It was a rough winter on many fronts. There were nights of below-zero temperatures and the two bee hives struggled to stay alive. Although one hive eventually lost the good fight, the second hive came through with a renewed energy as temperatures began to rise.
As you can see from the above picture, the scene was shockingly gruesome upon first look – all hive boxes were full of dead bees. It was unpleasant to sweep them out to start over.
Thankfully the second hive got strong quickly enough in late winter, with early pollen collection and brood development, that the hive was viable for splitting. In fact, it was probably just a week or two away from swarming. My mentor, John, came over just in time to help me perform my first hive split.
Mango is watching with intense curiosity! (At least he’s smart enough to stay far enough away.)
At the end of the split, there are two hives again! The queen was successfully placed in the new hive with sugar syrup to help the new colony grow. The old hive had already begun to develop a new queen, which hopefully put it further along in the process to re-queen the hive. On the hive that was split, a medium super was placed on top for honey collection and I suspect it will be a short time before it’s time to add another. I’m going to have my first honey harvest this summer!
The two hives are back in business again. The nectar flow is in full swing and it won’t be long before honey is ready to harvest.
Whenever I see friends and blog readers, the first question is almost always about the bees. I’ve learned that people are very curious about them and yet most people don’t know very much about bees. Admittedly, I didn’t either when I started. So, here’s an update on the bees.
I added my third box to each of their hives this week. They are both booming and taking over every available space within each hive. And they are still eating a lot! I keep their sugar syrup jars consistently available, hoping it will help them maintain comb and nectar production. I still don’t know if I will get honey this summer, but they sure are moving quickly.
This picture is of them cooling themselves on a really hot and humid day this week. The weather is finally changing to a consistent muggy temperature, and the bees do everything they can to stay cool during the hot parts of the day. I’ve seen this called, “bearding” when they form a beard-like screen, almost dripping off of the hive and each other.
The bees are currently mesmerized by the magnolia blooms that are just opening outside of the “girls” guest room. (It’s called the “girls” room because it features some interesting hand-painting of flowers and birds from the 1940s. Most of the ladies that visit claim it as “their” room.) This picture is a quick centerpiece from Friday – the huge size and amazing fragrance of the blooms needed no pairing!
The first colony of bees has arrived and they are feeling quite at home in their new hive. My mentor, John, came by and we transferred them from his wooden nuc box into my eight-frame super. After only three days, they had already begun drawing comb on the new foundation, had eaten quite a lot of the supplemental syrup that I had given them, and the Queen had already laid eggs in almost every available cell.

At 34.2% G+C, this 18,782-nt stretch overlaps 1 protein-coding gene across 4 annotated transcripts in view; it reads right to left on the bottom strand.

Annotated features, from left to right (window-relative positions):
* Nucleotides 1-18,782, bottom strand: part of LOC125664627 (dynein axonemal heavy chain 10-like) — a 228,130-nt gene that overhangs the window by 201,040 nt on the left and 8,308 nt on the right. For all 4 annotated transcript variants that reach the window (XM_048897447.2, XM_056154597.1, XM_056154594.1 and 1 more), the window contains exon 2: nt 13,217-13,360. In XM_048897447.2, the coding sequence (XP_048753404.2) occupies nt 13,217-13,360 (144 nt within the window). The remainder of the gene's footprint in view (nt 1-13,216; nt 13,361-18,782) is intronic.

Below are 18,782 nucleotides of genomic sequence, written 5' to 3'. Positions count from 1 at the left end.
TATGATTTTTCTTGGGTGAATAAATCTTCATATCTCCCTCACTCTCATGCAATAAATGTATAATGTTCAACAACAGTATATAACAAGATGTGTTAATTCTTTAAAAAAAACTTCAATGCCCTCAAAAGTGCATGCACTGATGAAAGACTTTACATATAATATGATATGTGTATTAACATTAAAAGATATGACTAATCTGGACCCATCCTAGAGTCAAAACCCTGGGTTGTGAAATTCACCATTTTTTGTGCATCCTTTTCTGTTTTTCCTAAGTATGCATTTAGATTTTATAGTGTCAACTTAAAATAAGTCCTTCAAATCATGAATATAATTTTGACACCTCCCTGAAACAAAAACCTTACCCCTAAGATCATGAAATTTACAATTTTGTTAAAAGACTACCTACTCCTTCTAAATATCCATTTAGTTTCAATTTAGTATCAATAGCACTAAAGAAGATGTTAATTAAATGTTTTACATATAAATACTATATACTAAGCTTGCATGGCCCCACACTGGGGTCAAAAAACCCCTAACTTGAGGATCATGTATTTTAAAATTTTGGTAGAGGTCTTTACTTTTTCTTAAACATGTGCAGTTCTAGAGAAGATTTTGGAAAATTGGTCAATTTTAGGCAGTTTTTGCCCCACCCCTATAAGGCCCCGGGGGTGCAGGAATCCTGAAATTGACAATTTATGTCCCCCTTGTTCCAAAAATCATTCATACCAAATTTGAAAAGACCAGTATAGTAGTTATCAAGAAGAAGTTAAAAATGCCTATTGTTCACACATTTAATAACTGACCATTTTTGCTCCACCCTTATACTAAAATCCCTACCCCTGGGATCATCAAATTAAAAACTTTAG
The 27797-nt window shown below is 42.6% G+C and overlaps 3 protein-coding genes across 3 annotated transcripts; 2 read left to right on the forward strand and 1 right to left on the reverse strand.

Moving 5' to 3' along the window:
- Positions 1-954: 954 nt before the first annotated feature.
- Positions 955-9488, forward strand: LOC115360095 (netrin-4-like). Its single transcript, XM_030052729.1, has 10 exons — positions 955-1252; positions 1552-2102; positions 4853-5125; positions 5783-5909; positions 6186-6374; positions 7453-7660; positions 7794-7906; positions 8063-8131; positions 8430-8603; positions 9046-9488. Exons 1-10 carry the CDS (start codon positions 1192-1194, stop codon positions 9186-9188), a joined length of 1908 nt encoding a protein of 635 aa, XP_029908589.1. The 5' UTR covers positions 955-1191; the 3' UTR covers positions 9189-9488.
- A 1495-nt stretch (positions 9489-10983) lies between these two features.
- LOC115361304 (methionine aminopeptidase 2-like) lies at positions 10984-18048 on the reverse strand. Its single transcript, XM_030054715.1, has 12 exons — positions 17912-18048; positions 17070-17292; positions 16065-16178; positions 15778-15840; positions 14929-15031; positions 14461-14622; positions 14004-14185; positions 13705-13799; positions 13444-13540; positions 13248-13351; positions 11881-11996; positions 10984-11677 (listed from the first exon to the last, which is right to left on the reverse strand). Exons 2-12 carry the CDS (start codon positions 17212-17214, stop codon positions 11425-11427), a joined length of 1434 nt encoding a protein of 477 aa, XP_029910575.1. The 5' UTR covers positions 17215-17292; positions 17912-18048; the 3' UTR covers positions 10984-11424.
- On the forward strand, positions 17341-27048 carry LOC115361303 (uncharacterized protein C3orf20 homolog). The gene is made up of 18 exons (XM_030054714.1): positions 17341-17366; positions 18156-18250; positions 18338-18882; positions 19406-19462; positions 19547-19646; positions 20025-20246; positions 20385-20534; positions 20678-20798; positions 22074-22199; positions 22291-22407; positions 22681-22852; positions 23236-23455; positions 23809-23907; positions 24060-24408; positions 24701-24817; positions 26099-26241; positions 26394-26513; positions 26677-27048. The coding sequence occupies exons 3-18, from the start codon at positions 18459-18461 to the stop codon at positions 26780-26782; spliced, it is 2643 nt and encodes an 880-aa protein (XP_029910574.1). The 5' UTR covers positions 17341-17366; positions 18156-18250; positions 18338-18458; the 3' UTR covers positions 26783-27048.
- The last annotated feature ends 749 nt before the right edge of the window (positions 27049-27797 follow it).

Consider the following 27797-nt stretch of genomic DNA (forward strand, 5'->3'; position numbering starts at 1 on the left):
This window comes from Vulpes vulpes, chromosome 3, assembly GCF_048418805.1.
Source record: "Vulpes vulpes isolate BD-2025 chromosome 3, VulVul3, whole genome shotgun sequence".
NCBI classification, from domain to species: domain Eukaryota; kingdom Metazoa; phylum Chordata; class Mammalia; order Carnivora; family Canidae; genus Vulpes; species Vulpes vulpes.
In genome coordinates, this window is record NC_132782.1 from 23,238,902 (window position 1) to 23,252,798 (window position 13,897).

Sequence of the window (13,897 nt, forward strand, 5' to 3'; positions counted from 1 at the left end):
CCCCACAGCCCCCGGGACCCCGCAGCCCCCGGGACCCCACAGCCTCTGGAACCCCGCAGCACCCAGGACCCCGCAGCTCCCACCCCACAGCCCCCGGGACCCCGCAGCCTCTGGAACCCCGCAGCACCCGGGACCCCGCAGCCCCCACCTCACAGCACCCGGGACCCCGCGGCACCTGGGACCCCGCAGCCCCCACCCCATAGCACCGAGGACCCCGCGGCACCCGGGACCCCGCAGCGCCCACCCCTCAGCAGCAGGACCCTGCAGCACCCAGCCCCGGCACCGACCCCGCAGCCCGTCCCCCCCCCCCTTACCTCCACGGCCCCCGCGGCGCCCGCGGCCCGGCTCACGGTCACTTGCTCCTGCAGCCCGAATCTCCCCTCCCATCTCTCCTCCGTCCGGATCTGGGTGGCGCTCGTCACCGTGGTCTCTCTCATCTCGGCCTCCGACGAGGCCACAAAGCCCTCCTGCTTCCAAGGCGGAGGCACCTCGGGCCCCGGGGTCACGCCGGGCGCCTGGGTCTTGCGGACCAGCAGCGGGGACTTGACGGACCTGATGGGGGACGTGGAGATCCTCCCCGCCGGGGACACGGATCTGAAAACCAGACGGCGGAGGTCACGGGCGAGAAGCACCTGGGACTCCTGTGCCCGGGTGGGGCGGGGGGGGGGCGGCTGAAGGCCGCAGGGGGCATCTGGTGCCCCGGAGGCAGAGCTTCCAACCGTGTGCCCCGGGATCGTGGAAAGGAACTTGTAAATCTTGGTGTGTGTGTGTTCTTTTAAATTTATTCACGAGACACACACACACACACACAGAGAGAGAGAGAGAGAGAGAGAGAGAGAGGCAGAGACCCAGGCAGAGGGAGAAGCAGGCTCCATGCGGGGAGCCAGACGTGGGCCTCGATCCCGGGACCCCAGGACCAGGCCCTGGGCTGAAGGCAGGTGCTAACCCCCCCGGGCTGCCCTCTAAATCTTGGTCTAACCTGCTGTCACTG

I gave them another jar of syrup and will check on them next weekend. Their pollen baskets were all full, some light yellow and some a very deep orange – they have been exploring the yard and found a lot of new flowering plants. The black locust, iris, holly, chickweed, and all of the wildflowers have been top of the menu.
And as if things weren’t rolling already, I got an email tonight that my second nuc is ready for pick-up. I guess I better get the second hive painted stat.
In other news, the King George Farmers’ Market is open and everyone is selling jam. I bought a muscadine and a blackberry – Sunday was about jam tasting. You know I love a good jam – any flavor (within reason) – bring it on!
King George Farmers’ Market
Well, that day is close at hand. I got the email that my bee nuc is ready to be picked up. I finally got the hives prepped and the hive stand will be built this weekend. I really think that they will like their new home at White Plains – everything is in bloom from the orange trees, the black locust, to the unknown fruit trees. They will have quite a feast. The cool thing about my first nuc is that I helped my mentor, John, with the final steps of his nuc splits – I will be getting one of his, likely one that I helped with. Below is a picture of us working on them last week.
When trying to decide whether to paint or stain/seal my hives, I read countless forums, talked to my bee mentor, and debated whether or not I was willing to touch them up each year, or more. In the end, I kept remembering my bee teacher’s guidance that bees are about trial and error. There are few absolutes. Try something, see if it works, and either replicate it the next time or find a new opportunity. So, I decided to stain the woodenware and seal it. I’m really happy with the results and hopefully the bees will be also.
And so goes life – we try things and hope that they work. Sometimes they do, and we celebrate. Other times, we learn how to do it differently next time. Either way, it’s about the experience.